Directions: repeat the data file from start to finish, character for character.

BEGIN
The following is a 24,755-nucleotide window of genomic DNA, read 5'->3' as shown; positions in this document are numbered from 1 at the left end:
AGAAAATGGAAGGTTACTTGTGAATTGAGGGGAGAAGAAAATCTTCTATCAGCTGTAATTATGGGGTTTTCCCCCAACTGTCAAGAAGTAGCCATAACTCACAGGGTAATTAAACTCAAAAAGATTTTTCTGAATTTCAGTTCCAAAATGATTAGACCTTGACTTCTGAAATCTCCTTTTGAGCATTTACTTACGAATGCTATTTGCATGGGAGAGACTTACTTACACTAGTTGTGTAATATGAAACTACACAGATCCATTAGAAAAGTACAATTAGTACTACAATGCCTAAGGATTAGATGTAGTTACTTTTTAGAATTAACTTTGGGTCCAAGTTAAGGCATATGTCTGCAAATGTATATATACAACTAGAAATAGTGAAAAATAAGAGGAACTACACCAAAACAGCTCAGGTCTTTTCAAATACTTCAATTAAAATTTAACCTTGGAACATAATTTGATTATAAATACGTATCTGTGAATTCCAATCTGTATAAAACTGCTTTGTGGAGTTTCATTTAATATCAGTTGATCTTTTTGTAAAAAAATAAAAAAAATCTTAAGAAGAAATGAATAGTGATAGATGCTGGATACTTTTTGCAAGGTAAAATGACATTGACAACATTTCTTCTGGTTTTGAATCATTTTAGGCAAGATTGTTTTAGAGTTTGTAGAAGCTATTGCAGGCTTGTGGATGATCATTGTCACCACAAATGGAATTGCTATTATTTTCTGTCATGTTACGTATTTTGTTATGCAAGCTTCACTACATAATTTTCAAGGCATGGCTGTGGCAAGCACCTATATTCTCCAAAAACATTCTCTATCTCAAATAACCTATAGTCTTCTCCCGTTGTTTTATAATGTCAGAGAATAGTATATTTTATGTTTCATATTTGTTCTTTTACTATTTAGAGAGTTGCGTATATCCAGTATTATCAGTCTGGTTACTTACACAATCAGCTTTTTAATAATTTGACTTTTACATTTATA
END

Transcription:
The following is a 24,755-nucleotide window of genomic DNA, read 5'->3' as shown; positions in this document are numbered from 1 at the left end:
AGAAAATGGAAGGTTACTTGTGAATTGAGGGGAGAAGAAAATCTTCTATCAGCTGTAATTATGGGGTTTTCCCCCAACTGTCAAGAAGTAGCCATAACTCACAGGGTAATTAAACTCAAAAAGATTTTTCTGAATTTCAGTTCCAAAATGATTAGACCTTGACTTCTGAAATCTCCTTTTGAGCATTTACTTACGAATGCTATTTGCATGGGAGAGACTTACTTACACTAGTTGTGTAATATGAAACTACACAGATCCATTAGAAAAGTACAATTAGTACTACAATGCCTAAGGATTAGATGTAGTTACTTTTTAGAATTAACTTTGGGTCCAAGTTAAGGCATATGTCTGCAAATGTATATATACAACTAGAAATAGTGAAAAATAAGAGGAACTACACCAAAACAGCTCAGGTCTTTTCAAATACTTCAATTAAAATTTAACCTTGGAACATAATTTGATTATAAATACGTATCTGTGAATTCCAATCTGTATAAAACTGCTTTGTGGAGTTTCATTTAATATCAGTTGATCTTTTTGTAAAAAAATAAAAAAAATCTTAAGAAGAAATGAATAGTGATAGATGCTGGATACTTTTTGCAAGGTAAAATGACATTGACAACATTTCTTCTGGTTTTGAATCATTTTAGGCAAGATTGTTTTAGAGTTTGTAGAAGCTATTGCAGGCTTGTGGATGATCATTGTCACCACAAATGGAATTGCTATTATTTTCTGTCATGTTACGTATTTTGTTATGCAAGCTTCACTACATAATTTTCAAGGCATGGCTGTGGCAAGCACCTATATTCTCCAAAAACATTCTCTATCTCAAATAACCTATAGTCTTCTCCCGTTGTTTTATAATGTCAGAGAATAGTATATTTTATGTTTCATATTTGTTCTTTTACTATTTAGAGAGTTGCGTATATCCAGTATTATCAGTCTGGTTACTTACACAATCAGCTTTTTAATAATTTGACTTTTACATTTATA